A pair of handguns made from Polymer80 kits at the 2021 Maker's Match
A pair of handguns made from Polymer80 kits at the 2021 Maker's Match / Stephen Gutowski

Heller Beats Back Another DC Gun Ban

After passing one of the most expansive “ghost gun” prohibitions in the country, D.C. is pulling back in the face of a legal challenge from Dick Heller.

The council voted to amend the city’s current law by a vote of 12-1 on Tuesday, on the recommendation of D.C. Attorney General Karl A. Racine (D.). The changes provide an avenue for lawful gun owners to make their own firearms and allow polymer-framed guns to remain legal. The action satisfies most of the demands in the suit Heller, whose 2008 suit against D.C.’s total handgun ban resulted in a landmark Supreme Court ruling, filed against the city.

Heller said he was pleased with the city changing course. He said “mankind has always needed and had weapons,” and D.C. can not “mandate one’s weapon must come from a big factory.” He argued the city’s attempt to ban homemade guns is a violation of the Second Amendment.

“The Heller no. 4 case was filed because municipalities continue to whimsically, yet creatively, create Road Blocks to our Constitutional Rights to be armed,” Heller told The Reload in a statement.

The changes made by the city are a significant departure from the bill’s initial language. The original bill outlawed the manufacture of firearms within the district. It also defined “ghost guns” in a way that could be construed to include popular commercial polymer-frame handguns, such as Glock pistols. Heller and the other plaintiffs in the case accused the city of effectively outlawing the guns it issues to its police officers.

“The District legislation in question is so poorly thought out and written that the City Council has managed to criminalize the possession of a vast array of popular, common handguns that it regularly allows residents to register, including the very handgun it issues to its police officers,” the suit said.

With its amended language, the new act now outlaws any gun that “is not as detectable” by “walk-through metal detectors,” which is in line with current federal law. It also contains a provision allowing residents to make firearms for personal use, so long as the produced gun is not otherwise prohibited and the manufacturer registers the weapon with a unique serial number.

Heller said the case is part of the “same pattern” as his three previous suits against the city’s gun laws.

“In Heller-I, ‘I just wanted to keep the gun I owned to protect my household,'” he said. “The city said ‘NO.’ Repeat that 16 times for the number of elements in Heller-II and Heller-III. Heller-4 is simply that I want to MAKE the next self-defense gun that I care to own instead of buying it in the store.”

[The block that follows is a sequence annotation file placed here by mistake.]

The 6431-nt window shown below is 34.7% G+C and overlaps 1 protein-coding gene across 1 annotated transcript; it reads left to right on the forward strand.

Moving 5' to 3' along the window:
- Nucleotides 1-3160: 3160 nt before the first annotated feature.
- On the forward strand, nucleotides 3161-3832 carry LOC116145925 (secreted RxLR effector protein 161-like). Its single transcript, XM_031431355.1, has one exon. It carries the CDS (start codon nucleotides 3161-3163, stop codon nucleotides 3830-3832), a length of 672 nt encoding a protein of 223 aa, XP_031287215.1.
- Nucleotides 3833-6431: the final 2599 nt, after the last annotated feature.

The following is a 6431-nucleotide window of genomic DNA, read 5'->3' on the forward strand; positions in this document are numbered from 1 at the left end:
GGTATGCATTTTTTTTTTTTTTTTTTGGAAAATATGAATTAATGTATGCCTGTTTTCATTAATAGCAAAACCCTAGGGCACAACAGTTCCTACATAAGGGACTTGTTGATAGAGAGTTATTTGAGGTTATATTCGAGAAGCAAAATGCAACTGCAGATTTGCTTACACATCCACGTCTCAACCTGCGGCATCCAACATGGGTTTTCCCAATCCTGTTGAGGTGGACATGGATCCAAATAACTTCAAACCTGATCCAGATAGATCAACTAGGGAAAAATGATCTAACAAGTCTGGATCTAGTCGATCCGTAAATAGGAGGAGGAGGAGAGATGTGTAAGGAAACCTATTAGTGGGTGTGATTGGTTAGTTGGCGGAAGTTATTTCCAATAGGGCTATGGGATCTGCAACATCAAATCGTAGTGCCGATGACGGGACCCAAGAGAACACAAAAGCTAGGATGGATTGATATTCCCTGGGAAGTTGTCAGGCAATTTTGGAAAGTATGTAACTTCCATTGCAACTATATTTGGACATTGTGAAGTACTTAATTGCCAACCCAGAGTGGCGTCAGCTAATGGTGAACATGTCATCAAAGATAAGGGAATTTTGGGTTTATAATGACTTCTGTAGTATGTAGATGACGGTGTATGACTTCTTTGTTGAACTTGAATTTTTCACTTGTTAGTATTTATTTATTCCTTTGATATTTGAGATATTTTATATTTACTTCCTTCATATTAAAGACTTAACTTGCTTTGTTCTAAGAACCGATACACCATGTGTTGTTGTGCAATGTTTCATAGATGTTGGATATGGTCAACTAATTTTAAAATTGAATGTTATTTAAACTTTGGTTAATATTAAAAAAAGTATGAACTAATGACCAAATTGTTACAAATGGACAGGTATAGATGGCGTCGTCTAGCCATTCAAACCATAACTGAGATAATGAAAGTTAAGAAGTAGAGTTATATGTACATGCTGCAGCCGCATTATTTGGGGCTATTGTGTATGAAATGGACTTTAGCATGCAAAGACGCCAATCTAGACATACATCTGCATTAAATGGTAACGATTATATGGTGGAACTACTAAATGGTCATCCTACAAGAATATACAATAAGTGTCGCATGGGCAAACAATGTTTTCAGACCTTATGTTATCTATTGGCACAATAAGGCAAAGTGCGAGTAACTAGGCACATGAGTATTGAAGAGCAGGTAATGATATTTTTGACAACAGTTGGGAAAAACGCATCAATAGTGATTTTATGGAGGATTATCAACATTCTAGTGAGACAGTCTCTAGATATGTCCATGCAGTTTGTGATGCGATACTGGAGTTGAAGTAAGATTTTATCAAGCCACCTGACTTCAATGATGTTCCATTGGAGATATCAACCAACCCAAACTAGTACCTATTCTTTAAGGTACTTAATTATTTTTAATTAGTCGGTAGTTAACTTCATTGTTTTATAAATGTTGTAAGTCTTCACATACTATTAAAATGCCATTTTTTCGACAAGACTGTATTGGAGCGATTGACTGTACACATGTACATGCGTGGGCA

Still, he was willing to compromise on the serial number requirement.

“We have no interest in violating federal law. I’m happy to put a ‘DH-1’ serial number on it [helps in court cases] and, at the moment, register it,” Heller said.

George L. Lyon Jr., the lawyer representing Heller in the suit against the city, responded positively to the city council’s actions.

“If this does ultimately become law, then it does address my concerns,” he told The Washington Post. “It appears they are trying to fix the problems.”

However, Heller said the legal fight is not over yet.

“D.C. only passed an emergency measure; it still has to permanently repeal the offending provisions,” he said, “and I still have a claim for monetary damages for the violation of my Second Amendment rights.”

The council’s clarifications to the ghost gun law were approved temporarily. If the amended law goes into effect, the council will have up to 225 days to make the changes permanent after more thorough legislative proceedings.

The law now heads to Mayor Muriel Bowser (D.) for approval. The Mayor’s office did not respond to a request for comment.

Heller said building a gun is a right, and politicians who try to restrain it should be held responsible.

“A person can build what they want in their garage, boat, furniture, car, firearm, airplane, anything else,” Heller said. “City council members and legislators everywhere need to be held liable, personally, for these infringements.”

Stephen Gutowski contributed to this report.

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Created by potrace 1.16, written by Peter Selinger 2001-2019


Created by potrace 1.16, written by Peter Selinger 2001-2019

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